Most people know little about May Day, or International Labour Day. Or we know is that there's an extra day of holiday in a year, and this year we're doubly lucky that it's a long weekend.
It'a not all maypoles and dancing
Celebrations in May have long had two meanings. Both of them very different from each other. On one hand, May Day is known for celebrating the coming of spring. With roots in pagan Anglo-Saxo customs, people dance around maypoles, braid flowers in their hair and welcome the beginning of springtime fertility in some parts of the world (mostly in the UK).
Villages will hold festivals and other fun activities and the dancing symbolizes saying farewell to the harsh winter and ushering in a time of things coming back to life.
On the other hand, it's a day of commemorating worker solidarity and protesting unfair working conditions. So, how did that happen?
Like so many incidents in history, it happened by complete accident. We go back to May in 1886, when some 200,000 workers in the U.S. engaged in a nationwide strike which changed history for the working people.
The History of May Day
In the 18th century, working conditions in the US were extremely tough and it was the norm to work 10-16 hours a day. This was made worse as labour was done in unsafe conditions where injury and death were also commonplace. It wasn't until the early 19th century that the working class fought to shorten the workday without a cut in their pay, and by organising together, they were able to garner enough strength (and noise) to demand for an 8 hour workday.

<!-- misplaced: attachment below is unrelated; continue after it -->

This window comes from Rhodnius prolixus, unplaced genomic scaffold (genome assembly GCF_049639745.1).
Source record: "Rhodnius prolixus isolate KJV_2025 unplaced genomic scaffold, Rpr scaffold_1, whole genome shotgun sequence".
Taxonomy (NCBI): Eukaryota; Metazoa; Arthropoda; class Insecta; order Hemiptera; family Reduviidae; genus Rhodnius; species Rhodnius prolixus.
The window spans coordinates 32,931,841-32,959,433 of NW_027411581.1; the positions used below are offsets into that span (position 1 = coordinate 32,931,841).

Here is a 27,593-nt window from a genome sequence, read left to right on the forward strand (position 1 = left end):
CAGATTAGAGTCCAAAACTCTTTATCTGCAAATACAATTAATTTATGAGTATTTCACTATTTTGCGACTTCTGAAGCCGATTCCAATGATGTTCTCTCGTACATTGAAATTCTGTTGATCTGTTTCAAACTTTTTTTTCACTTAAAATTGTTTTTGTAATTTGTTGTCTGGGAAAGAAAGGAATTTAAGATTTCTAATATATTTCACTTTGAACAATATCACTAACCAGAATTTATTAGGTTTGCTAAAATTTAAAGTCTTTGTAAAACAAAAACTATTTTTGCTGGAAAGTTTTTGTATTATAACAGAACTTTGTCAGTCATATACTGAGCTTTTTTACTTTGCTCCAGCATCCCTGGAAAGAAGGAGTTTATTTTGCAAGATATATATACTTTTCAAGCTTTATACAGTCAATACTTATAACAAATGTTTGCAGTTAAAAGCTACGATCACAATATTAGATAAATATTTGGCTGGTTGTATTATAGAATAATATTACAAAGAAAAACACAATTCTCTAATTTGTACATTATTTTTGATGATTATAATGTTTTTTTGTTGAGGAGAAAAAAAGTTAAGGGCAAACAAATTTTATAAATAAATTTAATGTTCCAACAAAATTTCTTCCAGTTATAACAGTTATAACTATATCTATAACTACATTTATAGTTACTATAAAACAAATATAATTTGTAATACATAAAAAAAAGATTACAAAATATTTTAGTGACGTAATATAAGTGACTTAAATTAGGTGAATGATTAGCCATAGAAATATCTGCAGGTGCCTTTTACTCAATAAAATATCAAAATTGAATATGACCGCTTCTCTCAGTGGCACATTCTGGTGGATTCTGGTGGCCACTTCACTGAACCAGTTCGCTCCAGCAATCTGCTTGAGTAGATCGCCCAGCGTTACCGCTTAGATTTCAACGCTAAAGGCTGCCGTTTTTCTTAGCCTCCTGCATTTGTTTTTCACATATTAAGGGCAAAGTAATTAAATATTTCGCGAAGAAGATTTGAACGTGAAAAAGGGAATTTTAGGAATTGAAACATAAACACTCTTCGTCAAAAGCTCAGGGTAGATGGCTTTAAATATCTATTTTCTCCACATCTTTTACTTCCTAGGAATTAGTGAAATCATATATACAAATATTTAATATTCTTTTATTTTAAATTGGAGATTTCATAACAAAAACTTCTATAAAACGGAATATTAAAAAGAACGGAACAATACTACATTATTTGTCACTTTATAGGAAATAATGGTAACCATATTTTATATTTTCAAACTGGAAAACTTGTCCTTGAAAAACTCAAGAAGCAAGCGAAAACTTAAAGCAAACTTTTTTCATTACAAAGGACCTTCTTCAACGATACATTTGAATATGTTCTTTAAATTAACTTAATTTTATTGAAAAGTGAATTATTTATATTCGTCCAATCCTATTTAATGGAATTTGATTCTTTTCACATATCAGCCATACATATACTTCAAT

This was spurred on as workers during that time were inspired by the idea of socialism. Workers had seen first-hand that capitalism benefited only their bosses, who lined their pockets while the workers slaved away tirelessly. In some areas in America, thousands of men, women and children were dying needlessly every year in the workplace, with life expectancy as low as their early twenties. They wanted change.
A worker's rights
On May 1, 1886, some 200,000 workers went on a three days strike in downtown Chicago. They were demonstrating to rebuff their bosses, and to demand for an 8 hour day and a worker-controlled industry. Armed police harassed and beat up striking workers as they demonstrated outside their workplaces (mostly steel factories at that time). Beatings with police clubs soon escalated into rock throwing by the strikers which the police responded to with gunfire. At least two strikers were killed and an unknown number were wounded.
Full of rage, a public meeting was called by some of the working the following day in Haymarket Square to discuss the police brutality. Due to bad weather and short notice, only about 3,000 of the tens of thousands of people showed up. This public meeting included families with young children.
As the speech wound down, the police suddenly rushed in, citing reports that the speaker was using inflammatory language and they were responding to the unrest. (The mayor of the city later on testified that throughout the entire time, the crowd was calm and orderly.) As the police began to disperse the already thinning crowd, a bomb was thrown into the crowd. No one knows who threw the bomb, but speculations varied from blaming any one of the demonstrating workers, to a spy working for the police.
Enraged, the police fired into the crowd. The exact number of civilians killed or wounded was never determined, but an estimated seven or eight civilians died, and up to forty were wounded. One officer died immediately and another seven died in the following weeks.
This violence resulted in the Federation of Organized Trades and Labor Unions (which later became the American Federation of Labor), proclaiming that "eight hours shall constitute a legal day's labor from and after May 1, 1886.
Today, we see May 1 being commemorated as a holiday for labor all across the world.